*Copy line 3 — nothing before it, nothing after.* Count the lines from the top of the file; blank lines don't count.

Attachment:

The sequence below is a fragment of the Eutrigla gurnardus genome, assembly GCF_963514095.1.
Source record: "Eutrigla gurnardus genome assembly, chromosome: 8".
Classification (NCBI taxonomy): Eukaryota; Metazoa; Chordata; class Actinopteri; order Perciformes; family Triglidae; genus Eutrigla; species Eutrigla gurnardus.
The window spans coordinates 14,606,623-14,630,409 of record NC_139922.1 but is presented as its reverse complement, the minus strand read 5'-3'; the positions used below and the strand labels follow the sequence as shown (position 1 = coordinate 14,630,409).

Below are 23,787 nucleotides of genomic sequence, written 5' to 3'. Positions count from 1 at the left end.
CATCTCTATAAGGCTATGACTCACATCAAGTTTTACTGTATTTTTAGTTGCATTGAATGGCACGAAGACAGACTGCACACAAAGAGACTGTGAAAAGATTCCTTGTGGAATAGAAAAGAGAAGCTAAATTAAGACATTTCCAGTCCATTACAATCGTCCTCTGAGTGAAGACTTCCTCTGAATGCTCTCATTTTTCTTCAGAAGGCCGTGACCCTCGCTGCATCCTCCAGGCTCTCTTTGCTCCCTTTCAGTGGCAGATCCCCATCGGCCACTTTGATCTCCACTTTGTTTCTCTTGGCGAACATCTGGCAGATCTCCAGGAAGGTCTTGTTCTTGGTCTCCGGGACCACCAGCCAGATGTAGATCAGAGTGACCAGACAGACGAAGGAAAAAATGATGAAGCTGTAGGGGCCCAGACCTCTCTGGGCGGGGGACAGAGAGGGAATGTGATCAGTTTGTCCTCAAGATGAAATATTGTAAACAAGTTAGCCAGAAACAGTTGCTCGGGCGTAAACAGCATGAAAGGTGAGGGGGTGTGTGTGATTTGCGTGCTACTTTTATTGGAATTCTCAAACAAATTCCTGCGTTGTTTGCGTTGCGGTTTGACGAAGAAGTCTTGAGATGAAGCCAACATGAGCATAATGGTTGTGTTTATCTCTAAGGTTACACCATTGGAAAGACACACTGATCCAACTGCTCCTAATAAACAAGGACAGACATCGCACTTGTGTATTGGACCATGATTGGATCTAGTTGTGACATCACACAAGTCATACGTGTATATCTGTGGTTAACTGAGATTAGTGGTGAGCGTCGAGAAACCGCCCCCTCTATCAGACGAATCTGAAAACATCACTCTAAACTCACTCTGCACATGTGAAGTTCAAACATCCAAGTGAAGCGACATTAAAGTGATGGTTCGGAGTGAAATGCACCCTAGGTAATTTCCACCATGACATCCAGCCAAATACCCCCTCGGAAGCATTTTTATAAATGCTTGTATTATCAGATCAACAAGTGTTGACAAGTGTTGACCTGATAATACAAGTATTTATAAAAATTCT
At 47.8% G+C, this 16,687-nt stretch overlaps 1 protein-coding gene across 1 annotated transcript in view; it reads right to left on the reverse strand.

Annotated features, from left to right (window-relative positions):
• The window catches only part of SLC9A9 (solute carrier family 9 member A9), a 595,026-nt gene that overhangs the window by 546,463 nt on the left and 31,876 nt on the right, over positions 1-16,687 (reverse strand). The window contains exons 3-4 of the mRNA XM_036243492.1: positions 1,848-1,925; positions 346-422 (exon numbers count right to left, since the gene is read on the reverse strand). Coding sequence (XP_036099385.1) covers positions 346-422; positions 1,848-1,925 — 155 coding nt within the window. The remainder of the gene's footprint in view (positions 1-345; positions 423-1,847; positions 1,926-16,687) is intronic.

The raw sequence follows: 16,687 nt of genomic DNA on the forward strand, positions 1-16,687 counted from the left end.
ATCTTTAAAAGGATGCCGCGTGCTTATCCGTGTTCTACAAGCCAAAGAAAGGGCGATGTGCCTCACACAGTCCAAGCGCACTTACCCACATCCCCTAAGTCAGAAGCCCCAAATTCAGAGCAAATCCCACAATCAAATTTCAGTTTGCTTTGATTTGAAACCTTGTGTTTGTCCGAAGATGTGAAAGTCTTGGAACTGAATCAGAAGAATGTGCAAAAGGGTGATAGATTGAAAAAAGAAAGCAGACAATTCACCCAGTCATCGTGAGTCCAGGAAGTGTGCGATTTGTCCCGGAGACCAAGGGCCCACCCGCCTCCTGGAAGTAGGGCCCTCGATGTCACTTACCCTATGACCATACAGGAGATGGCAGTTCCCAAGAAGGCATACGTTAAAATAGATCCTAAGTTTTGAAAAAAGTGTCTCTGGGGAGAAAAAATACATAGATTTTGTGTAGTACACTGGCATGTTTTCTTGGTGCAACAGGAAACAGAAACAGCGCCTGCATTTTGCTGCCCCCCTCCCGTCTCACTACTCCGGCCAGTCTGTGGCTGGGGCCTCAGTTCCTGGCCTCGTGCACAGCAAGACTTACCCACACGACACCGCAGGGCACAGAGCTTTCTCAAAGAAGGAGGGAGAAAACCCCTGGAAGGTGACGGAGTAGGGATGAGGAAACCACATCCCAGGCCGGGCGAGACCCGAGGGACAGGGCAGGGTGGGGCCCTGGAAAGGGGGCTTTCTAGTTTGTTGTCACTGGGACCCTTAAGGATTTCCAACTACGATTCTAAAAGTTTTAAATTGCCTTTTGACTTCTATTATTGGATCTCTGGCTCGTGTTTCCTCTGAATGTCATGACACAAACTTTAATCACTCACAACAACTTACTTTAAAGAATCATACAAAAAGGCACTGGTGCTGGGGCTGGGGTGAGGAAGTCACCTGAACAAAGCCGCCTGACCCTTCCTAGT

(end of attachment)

Classification (NCBI taxonomy): Eukaryota; Metazoa; Chordata; class Actinopteri; order Perciformes; family Triglidae; genus Eutrigla; species Eutrigla gurnardus.